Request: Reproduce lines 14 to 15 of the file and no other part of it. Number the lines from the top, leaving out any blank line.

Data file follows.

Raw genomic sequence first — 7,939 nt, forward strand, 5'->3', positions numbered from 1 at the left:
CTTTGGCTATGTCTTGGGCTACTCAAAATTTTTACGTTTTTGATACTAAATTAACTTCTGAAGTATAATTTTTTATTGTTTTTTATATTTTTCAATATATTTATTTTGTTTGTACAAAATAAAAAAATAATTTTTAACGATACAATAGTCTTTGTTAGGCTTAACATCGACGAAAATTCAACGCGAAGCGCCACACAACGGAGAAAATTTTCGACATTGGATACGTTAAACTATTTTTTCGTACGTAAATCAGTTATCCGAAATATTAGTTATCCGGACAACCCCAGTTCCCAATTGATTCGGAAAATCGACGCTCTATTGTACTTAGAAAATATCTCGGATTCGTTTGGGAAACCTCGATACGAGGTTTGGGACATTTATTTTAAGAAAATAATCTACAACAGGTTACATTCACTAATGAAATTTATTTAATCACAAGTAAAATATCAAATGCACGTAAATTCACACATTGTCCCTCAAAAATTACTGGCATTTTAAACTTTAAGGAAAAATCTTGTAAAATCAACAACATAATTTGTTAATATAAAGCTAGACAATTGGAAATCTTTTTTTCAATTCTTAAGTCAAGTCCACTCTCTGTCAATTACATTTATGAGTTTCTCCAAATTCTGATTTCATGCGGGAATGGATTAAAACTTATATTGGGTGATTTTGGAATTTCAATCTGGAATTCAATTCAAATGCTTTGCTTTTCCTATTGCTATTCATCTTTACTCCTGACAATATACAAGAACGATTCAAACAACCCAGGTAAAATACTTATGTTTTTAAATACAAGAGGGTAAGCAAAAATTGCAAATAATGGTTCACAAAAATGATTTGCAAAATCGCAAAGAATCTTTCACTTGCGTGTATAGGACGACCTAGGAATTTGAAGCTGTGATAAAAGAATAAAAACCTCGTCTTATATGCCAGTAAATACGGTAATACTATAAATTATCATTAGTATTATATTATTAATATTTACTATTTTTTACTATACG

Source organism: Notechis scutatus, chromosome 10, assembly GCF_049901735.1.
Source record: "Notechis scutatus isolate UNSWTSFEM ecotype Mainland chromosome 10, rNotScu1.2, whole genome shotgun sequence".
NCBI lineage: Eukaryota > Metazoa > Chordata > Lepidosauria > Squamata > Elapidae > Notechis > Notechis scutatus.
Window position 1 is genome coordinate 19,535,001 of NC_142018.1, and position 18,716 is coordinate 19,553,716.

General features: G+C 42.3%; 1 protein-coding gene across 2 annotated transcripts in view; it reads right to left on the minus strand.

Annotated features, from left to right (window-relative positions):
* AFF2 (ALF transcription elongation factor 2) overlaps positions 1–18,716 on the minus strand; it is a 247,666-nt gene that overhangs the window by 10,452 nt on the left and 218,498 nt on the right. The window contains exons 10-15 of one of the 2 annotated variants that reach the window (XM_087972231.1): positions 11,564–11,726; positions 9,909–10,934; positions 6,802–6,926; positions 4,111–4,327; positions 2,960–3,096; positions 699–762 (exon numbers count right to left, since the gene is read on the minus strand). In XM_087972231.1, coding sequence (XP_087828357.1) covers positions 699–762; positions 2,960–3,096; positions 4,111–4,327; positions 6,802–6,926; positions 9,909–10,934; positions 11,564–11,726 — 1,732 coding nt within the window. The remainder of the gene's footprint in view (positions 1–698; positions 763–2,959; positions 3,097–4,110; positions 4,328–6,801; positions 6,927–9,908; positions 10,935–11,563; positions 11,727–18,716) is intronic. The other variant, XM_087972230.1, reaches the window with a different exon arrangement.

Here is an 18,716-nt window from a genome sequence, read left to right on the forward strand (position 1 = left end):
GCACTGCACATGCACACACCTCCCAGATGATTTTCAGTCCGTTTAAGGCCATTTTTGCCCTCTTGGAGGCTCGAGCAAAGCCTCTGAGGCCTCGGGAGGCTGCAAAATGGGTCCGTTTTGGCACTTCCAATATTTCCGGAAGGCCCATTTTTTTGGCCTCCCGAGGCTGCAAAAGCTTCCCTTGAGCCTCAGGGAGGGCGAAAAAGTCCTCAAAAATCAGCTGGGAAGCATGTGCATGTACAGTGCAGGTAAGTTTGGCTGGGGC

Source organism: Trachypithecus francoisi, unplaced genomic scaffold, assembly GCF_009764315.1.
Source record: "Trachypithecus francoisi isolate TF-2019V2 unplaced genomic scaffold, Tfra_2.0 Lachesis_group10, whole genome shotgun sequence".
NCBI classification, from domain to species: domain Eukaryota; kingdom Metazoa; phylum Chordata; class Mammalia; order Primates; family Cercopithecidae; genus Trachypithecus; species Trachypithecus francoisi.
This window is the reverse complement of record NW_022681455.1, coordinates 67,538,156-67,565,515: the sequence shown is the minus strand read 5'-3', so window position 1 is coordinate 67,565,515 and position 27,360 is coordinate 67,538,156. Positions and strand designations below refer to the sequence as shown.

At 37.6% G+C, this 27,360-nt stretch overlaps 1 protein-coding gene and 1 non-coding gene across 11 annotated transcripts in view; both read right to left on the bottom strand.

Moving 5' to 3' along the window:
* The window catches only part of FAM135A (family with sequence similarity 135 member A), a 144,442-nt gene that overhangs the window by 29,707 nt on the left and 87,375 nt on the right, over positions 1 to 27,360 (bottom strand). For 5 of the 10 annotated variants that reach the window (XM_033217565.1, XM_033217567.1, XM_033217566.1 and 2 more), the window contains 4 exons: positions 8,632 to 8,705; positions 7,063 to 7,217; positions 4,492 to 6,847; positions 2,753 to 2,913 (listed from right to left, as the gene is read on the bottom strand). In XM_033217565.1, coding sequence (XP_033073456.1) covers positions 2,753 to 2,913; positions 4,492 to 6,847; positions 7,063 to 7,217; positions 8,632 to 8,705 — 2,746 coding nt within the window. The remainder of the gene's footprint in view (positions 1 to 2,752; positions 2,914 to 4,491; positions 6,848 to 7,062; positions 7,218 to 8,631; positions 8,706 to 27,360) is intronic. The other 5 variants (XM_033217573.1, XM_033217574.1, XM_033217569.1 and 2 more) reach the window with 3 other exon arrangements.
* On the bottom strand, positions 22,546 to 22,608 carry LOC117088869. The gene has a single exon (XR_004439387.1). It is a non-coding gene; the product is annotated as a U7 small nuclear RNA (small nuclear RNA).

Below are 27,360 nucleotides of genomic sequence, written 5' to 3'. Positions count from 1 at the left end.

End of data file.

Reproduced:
NCBI classification, from domain to species: domain Eukaryota; kingdom Metazoa; phylum Chordata; class Mammalia; order Primates; family Cercopithecidae; genus Trachypithecus; species Trachypithecus francoisi.
This window is the reverse complement of record NW_022681455.1, coordinates 67,538,156-67,565,515: the sequence shown is the minus strand read 5'-3', so window position 1 is coordinate 67,565,515 and position 27,360 is coordinate 67,538,156. Positions and strand designations below refer to the sequence as shown.